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My experience with Iboga

My experience with Iboga
Answer
3/18/13 11:05 AM
I got myself into some serious re-observation recently. It's was more than I could handle. I ended up using mushrooms everyday to ease to tension. When I would get into equanimity, the tension and confusion prevented me to function at all. Mushrooms ack as a muscle relaxant in sub-psychedelic dosage but doesn't really help to make progress.

I had ordered iboga and felt it was time to try it. Iboga is used in the treatment of addiction, especially opiates like heroin. All the report I read about it were positive. Actually, they are very positive! One treatment is enough to get them free of long-time addiction. There is a documentary on youtube about it.

I took about 1/20 of the dosage recommended for a treatment (flood dose). I read that people have positive result with small dosage like this. Higher dosage would have been too risky to do alone. The thing is, it's not a fun thing to do. You are almost guaranteed to vomit and you can be up to 48 hours without being able to walk by yourself.

So, what Iboga does? It help your relax your muscle. Like really really relax and it improve your attention at the same time. You get to see the connection between a fear or memory and a specific tension in the body. Then, you just pay attention to it and let it relax. And it stay relaxed. You basically delete stress from your memory.

Even at such small dosage, the therapeutic effect has been phenomenal. I took it this weekend so it will take some time before I can measure the longterm effect. I expect to do another dose when my time allow it since I was left with some unbalance muscular tension.

I consider myself in Equanimity now. So, my memory remains poor I cannot do any work (I'm a computer programmer) as it it always the case in some part of this stage for me. There is not much Enlightenment craving left.


Could it be possible that those addict get themselves out of re-observation with Iboga? It seems to me very plausible.

RE: My experience with Iboga
Answer
3/18/13 9:27 PM as a reply to Simon T..
Simon T.:
So, what Iboga does? It help your relax your muscle. Like really really relax and it improve your attention at the same time. You get to see the connection between a fear or memory and a specific tension in the body. Then, you just pay attention to it and let it relax. And it stay relaxed. You basically delete stress from your memory.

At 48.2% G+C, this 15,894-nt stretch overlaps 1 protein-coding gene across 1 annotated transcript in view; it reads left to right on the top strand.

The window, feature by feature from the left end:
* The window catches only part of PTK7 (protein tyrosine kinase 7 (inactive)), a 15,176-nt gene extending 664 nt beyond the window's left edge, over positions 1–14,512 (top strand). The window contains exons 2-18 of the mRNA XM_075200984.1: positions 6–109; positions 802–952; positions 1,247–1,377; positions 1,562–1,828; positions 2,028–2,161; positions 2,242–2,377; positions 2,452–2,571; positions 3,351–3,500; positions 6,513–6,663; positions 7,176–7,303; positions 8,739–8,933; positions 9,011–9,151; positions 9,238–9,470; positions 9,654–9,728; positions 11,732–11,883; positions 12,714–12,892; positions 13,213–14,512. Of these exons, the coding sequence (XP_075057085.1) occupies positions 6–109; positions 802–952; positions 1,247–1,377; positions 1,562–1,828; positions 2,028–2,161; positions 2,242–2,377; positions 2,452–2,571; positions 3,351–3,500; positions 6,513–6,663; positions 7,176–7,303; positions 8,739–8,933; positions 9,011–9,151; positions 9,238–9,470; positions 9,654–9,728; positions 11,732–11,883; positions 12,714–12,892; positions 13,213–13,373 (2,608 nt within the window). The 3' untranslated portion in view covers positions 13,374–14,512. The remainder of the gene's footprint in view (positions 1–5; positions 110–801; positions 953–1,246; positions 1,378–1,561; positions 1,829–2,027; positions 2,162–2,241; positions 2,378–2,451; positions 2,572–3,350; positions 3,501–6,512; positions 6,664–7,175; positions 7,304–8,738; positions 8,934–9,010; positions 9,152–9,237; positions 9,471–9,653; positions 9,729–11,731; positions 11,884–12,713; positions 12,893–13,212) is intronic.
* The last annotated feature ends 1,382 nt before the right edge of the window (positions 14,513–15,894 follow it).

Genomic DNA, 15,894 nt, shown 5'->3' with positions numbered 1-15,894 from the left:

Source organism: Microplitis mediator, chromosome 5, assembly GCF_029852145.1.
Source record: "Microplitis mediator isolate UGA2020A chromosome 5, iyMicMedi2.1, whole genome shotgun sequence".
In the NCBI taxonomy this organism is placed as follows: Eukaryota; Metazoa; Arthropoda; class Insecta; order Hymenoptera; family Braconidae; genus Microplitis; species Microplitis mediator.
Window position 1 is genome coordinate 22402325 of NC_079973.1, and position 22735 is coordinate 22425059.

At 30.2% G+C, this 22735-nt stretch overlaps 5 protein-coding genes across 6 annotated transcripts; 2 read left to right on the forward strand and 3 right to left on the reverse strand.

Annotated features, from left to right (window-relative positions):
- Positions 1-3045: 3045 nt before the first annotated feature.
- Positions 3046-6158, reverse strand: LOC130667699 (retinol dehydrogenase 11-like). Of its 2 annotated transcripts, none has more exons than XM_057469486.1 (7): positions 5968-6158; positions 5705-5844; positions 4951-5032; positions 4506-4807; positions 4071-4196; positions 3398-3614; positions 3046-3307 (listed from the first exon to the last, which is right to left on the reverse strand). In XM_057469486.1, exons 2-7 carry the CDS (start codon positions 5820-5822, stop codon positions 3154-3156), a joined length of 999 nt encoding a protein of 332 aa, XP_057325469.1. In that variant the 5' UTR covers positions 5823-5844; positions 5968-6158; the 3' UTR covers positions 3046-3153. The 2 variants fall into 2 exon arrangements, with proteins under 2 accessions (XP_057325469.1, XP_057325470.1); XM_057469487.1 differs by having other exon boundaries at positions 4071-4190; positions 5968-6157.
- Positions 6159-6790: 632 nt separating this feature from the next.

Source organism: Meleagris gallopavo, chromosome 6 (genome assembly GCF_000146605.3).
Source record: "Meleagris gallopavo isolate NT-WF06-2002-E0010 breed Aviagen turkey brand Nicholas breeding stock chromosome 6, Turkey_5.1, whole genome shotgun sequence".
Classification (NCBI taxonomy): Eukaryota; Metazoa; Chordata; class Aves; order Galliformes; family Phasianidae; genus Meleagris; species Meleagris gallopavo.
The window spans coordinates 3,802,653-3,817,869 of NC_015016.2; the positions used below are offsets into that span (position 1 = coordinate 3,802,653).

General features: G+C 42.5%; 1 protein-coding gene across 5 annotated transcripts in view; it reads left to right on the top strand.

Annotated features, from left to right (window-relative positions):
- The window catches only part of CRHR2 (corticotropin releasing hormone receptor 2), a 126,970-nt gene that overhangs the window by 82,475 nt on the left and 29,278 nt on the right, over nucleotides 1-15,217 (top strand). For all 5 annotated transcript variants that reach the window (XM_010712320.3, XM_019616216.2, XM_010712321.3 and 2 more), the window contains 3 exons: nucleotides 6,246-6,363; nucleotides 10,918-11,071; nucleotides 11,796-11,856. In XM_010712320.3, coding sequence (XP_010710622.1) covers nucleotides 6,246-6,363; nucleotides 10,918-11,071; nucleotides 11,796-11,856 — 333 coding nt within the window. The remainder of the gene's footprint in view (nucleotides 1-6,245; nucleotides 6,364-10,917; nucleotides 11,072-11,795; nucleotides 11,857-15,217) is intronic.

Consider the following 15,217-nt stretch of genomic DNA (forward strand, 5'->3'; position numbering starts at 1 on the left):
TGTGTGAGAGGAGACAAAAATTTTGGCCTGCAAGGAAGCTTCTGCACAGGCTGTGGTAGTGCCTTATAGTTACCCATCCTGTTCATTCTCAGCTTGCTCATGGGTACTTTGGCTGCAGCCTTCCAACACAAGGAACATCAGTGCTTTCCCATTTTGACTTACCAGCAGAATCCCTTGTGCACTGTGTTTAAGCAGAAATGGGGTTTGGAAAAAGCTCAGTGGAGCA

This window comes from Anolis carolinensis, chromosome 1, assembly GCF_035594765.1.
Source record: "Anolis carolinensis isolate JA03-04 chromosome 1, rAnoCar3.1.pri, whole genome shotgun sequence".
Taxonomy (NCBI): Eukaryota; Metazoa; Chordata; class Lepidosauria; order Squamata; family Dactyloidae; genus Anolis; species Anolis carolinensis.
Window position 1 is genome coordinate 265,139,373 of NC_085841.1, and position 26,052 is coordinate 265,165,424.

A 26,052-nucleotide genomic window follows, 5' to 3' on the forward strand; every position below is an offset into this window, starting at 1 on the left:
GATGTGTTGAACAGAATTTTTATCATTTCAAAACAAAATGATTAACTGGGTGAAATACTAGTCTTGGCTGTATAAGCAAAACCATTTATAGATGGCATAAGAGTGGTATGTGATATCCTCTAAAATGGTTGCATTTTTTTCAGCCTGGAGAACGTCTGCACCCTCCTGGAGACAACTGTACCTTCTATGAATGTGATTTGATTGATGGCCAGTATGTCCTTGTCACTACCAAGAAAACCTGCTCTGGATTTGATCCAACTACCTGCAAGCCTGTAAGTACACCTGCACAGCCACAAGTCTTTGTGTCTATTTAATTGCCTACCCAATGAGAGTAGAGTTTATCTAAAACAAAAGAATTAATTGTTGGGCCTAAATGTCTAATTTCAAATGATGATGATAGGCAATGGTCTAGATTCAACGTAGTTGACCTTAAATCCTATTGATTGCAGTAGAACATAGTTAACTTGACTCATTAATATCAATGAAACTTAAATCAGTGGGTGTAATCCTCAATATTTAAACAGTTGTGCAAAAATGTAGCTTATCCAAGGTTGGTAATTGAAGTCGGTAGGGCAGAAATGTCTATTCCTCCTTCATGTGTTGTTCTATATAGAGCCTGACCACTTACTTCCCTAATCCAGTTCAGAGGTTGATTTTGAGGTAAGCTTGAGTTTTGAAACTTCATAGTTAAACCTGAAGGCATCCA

Cool, thanks for your report. Seems to me like turbocharging your meditation practice x 10. I would be interested in listening about the long term effects of this.

RE: My experience with Iboga
Answer
3/18/13 10:38 PM as a reply to Simon T..
Simon T.:
There is a documentary on youtube about it.


Which documentary are you talking about? Can you post a link?

RE: My experience with Iboga
Answer
3/19/13 1:27 AM as a reply to Simon T..
I am interested in obtaining some to help me with my tobacco addiction,

RE: My experience with Iboga
Answer
3/19/13 8:24 PM as a reply to Change A..
Change A.:
Simon T.:
There is a documentary on youtube about it.


Which documentary are you talking about? Can you post a link?


Here it is:


Iboga: Rite of passage

RE: My experience with Iboga
Answer
3/19/13 8:40 PM as a reply to Change A..
Change A.:
Simon T.:
So, what Iboga does? It help your relax your muscle. Like really really relax and it improve your attention at the same time. You get to see the connection between a fear or memory and a specific tension in the body. Then, you just pay attention to it and let it relax. And it stay relaxed. You basically delete stress from your memory.


Cool, thanks for your report. Seems to me like turbocharging your meditation practice x 10. I would be interested in listening about the long term effects of this.


x 10 is an understatement. Seriously, it's too incredible to even be said on an infomercial. Now, what is a staying power of the change is hard to say. If it can make people stop taking heroin overnight (and it does), it's because it give a long enough window of opportunity to make the life change to avoid getting in the old habits. That doesn't mean stuff will not bubble up to the surface eventually.

RE: My experience with Iboga
Answer
8/10/13 5:02 AM as a reply to Simon T..
Simon T:

Can you give us an update on this subject? It's been a few months and I'm curious about your reflections on the experience at this point. Have you experimented further or have your feelings changed?

Thanks!

edit: silly me addressed this to the wrong person...

RE: My experience with Iboga
Answer
8/10/13 7:37 AM as a reply to tsetse fly.
tsetse fly:
Simon T: